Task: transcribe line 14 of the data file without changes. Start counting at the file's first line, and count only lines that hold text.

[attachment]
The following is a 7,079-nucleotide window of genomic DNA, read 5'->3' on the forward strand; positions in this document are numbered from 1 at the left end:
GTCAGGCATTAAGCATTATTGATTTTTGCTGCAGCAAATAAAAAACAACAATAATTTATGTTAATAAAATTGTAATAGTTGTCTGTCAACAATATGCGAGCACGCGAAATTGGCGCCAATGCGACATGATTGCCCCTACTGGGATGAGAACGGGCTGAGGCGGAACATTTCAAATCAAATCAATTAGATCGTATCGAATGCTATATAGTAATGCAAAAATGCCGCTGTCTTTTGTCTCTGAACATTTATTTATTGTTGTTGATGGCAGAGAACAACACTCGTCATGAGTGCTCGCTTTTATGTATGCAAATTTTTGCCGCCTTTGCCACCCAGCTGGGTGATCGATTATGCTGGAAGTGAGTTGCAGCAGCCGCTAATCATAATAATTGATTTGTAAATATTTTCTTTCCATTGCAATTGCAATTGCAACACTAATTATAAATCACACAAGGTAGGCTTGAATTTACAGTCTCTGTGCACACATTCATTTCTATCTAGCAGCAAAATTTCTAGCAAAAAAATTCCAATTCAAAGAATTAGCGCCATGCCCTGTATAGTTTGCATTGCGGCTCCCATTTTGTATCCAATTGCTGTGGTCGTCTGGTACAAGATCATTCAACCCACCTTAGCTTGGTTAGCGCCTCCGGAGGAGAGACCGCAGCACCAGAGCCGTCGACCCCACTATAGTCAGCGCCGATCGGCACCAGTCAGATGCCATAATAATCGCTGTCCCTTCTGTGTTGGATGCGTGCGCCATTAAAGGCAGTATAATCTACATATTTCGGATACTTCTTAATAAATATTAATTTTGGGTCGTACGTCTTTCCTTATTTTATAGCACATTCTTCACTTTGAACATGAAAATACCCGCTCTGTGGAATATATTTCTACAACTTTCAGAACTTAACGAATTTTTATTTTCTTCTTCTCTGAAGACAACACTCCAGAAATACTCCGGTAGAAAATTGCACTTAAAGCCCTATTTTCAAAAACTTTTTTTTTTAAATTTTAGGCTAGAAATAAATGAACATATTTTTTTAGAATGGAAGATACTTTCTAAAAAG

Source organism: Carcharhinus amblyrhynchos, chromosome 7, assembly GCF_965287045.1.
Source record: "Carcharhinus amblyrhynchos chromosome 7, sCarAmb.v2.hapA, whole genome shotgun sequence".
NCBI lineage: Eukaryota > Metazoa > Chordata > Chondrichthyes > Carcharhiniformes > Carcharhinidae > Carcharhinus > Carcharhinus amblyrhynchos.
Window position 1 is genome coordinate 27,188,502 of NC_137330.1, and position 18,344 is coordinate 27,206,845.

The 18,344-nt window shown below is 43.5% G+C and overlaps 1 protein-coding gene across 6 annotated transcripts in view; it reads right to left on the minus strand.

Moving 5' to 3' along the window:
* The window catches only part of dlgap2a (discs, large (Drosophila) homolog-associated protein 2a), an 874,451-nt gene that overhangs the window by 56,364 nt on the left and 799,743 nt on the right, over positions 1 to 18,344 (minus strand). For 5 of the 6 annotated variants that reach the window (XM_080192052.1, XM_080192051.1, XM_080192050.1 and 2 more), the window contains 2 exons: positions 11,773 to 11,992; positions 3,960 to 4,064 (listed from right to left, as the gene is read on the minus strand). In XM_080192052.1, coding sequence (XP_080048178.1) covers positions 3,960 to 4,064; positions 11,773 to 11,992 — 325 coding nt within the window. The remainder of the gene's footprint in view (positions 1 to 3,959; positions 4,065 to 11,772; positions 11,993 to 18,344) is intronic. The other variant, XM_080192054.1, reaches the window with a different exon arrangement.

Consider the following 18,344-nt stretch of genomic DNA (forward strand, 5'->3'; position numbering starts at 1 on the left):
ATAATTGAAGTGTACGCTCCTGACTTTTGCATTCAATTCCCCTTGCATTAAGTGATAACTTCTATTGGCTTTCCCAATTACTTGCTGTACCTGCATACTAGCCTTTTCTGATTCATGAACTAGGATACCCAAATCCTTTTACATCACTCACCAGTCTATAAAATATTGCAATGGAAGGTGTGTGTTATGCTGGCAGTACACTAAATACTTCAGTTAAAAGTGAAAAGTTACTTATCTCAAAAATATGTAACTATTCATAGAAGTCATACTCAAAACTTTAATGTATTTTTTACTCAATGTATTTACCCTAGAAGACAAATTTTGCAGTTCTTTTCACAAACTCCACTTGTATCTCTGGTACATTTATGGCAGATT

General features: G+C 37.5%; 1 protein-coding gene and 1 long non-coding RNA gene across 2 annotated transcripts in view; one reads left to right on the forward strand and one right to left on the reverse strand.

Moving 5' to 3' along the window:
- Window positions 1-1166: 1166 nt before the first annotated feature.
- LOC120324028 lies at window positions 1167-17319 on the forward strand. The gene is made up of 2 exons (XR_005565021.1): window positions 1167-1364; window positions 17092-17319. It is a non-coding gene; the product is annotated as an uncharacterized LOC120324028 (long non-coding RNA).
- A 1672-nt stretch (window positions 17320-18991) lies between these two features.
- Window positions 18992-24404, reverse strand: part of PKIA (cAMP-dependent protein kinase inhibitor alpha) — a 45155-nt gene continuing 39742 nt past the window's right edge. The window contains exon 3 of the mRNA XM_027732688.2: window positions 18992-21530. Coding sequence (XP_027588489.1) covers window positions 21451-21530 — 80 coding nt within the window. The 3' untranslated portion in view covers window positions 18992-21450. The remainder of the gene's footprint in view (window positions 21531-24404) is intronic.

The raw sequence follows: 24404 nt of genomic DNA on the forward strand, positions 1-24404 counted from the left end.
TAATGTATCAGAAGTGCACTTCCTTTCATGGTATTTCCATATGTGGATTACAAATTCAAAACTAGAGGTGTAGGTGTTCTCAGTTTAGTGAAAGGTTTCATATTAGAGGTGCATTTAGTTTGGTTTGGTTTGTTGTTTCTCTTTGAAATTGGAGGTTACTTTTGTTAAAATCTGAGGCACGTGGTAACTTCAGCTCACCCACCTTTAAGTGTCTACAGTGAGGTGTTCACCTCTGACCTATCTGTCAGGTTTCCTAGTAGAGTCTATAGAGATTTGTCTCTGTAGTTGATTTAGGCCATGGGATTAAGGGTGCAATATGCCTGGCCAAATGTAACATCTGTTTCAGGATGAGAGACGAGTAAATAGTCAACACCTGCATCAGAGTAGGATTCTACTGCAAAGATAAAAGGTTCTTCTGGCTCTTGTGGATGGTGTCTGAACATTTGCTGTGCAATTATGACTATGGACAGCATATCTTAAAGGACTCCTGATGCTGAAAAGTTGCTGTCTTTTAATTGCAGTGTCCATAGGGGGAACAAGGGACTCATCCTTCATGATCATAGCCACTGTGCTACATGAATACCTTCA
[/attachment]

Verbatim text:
- Window positions 1-1166: 1166 nt before the first annotated feature.